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Posts Tagged ‘vintage sewing machines’

School started for us today.   I knew I was going to be lonely with my little daughter gone all day, so I thought I would do housework to take my mind off the empty house.  Well, by 10:30 a.m., I had already cleaned the refrigerator, taken out the trash, run the dishwasher, fed the dogs, and washed two loads of laundry.    I can only be good for so long…and then I have to find a sewing machine!

I have a real weakness for old sewing machines.  This is a Brother Window-Matic that we bought recently, but I haven’t had a chance to check it out thoroughly until today.  Cosmetically, it looked pretty, and the electric cord and foot pedal are in good condition.  This morning, I sewed a couple of rows of test stitching, and the machine was very loud and clattery.  I also noticed there was lint and fuzz caught up in the stitched threads.  I’ve never seen that before.  Hmmm…

Brother4

Vintage sewing machine experts always say that old machines should be serviced, or at least cleaned and oiled before doing any real sewing on them, so I read through the instruction manual, and then I started taking the machine apart.

Brother6

It was much easier than I thought it would be.  The instructions are very clear, and I removed the faceplate, the needle clamp and presser foot, the slide plate and the throat plate without any trouble at all.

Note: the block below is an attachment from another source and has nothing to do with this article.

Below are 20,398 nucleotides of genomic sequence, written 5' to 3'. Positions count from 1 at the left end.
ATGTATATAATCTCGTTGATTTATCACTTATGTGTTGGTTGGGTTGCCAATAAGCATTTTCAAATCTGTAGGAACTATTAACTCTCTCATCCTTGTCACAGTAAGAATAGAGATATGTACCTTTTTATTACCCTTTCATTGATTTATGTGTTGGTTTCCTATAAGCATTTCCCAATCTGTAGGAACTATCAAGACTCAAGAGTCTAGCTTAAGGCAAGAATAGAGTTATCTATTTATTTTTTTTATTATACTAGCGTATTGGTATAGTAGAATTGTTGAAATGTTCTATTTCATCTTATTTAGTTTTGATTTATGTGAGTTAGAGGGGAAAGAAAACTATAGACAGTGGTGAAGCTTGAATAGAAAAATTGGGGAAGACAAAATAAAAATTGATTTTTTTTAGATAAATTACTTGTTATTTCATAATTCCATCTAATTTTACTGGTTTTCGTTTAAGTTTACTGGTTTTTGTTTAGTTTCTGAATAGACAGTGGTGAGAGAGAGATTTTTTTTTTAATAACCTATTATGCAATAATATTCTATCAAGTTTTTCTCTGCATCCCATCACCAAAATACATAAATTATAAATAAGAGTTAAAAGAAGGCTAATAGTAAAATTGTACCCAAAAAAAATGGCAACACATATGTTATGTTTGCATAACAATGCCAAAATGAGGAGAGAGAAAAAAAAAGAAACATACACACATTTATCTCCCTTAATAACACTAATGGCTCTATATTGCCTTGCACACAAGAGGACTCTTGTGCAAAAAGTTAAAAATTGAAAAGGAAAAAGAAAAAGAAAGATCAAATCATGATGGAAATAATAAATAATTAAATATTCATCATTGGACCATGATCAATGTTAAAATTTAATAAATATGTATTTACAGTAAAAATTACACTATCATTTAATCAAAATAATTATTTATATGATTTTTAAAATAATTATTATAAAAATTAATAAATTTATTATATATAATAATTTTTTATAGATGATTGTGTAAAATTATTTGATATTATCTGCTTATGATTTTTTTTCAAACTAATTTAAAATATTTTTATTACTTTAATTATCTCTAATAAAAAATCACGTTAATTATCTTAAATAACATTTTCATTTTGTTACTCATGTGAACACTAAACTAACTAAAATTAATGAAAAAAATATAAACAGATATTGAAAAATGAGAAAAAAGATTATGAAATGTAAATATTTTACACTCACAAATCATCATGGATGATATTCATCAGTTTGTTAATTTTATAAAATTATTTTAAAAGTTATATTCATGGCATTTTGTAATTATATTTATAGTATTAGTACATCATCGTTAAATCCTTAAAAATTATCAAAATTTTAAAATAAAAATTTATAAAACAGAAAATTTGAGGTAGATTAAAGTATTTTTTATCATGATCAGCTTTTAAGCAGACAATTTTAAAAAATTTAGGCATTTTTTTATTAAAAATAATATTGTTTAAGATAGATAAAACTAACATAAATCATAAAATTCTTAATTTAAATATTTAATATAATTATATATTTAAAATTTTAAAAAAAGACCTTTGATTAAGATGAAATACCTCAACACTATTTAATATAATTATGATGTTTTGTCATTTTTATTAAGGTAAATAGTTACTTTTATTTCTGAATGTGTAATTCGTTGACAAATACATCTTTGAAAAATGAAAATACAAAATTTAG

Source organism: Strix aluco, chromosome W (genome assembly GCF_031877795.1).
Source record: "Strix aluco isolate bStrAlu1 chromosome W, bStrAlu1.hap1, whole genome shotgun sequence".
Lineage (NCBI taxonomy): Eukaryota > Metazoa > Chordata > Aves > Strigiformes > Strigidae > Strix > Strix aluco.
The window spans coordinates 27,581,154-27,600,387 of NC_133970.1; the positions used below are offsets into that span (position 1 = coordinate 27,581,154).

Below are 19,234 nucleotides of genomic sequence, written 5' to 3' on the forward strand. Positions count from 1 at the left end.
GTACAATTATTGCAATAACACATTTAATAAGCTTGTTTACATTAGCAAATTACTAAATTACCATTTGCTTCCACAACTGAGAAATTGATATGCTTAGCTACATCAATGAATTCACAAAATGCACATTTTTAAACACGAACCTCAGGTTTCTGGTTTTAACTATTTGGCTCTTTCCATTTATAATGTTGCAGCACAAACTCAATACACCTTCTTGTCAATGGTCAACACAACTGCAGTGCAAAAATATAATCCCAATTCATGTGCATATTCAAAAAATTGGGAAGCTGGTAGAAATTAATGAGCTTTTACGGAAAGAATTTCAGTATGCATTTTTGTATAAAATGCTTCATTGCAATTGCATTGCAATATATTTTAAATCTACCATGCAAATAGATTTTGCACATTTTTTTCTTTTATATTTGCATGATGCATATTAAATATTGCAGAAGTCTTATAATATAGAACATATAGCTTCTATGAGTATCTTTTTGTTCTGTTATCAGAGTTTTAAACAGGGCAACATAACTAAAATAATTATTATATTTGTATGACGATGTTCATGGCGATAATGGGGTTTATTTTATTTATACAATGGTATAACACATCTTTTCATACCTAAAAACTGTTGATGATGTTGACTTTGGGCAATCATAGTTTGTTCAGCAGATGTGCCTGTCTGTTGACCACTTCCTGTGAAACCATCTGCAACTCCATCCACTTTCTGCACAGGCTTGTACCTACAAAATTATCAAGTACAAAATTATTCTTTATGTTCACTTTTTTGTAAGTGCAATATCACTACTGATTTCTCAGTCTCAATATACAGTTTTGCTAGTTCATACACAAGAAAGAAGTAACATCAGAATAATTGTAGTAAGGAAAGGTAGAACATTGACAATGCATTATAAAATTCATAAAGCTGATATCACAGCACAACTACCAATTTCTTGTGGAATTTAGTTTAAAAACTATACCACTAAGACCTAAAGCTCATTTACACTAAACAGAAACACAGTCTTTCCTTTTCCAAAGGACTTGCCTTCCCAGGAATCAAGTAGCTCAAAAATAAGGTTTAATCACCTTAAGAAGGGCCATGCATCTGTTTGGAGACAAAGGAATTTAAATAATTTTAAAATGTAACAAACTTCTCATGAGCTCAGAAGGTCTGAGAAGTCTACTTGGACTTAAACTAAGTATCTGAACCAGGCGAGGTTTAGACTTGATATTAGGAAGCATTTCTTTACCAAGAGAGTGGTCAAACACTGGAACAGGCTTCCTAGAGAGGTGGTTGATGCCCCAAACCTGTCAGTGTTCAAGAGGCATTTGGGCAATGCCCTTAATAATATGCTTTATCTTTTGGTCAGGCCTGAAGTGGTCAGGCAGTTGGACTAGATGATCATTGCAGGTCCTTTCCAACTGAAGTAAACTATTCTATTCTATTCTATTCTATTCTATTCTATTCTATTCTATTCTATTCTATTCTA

Brother1

Underneath the throat plate, I found the source of the fuzzy stitching.  There was so much lint packed into that small space that it had almost turned into felt!

Brother2

My little sewing machine brush wasn’t strong enough to clean that, so I ended up using some wooden cocktail sticks (toothpicks) to coax out all the fluffballs.

Brother3

After I had cleaned and oiled all the places recommended in the instruction manual, I gave the machine a really good test drive.  It’s wonderfully quiet and smooth-running now, and after a few minor adjustments, the tension is perfect.

The seller told us that she thought this machine was about 50 years old.  I think it must have been quite a fancy machine when new.  Here are some of the advertised  feaures:

  • Window-Matic stitch length regulator has a large window dial stitch-length indicator.
  • Built-in sewing light with a non-glare light.
  • Instant reverse sewing with the flick of a lever.
  • Drop-feed for embroidery and darning.
  • Numbered thread tension dial, self-adjusting automatic bobbin winder, hinged presser-foot to ride over pins and seams, automatic tension release, notched shuttle hook that prevents thread from tangling, and a snap-out race for convenience in cleaning.

I found some information about this type of machine on the Internet, and it says these machines were manufactured in Japan.  However, my machine clearly states on the front, “Made in the Republic of Ireland.”  Maybe it’s a special machine?  It’s certainly special to me!  🙂

Brother5

Happy Sewing!

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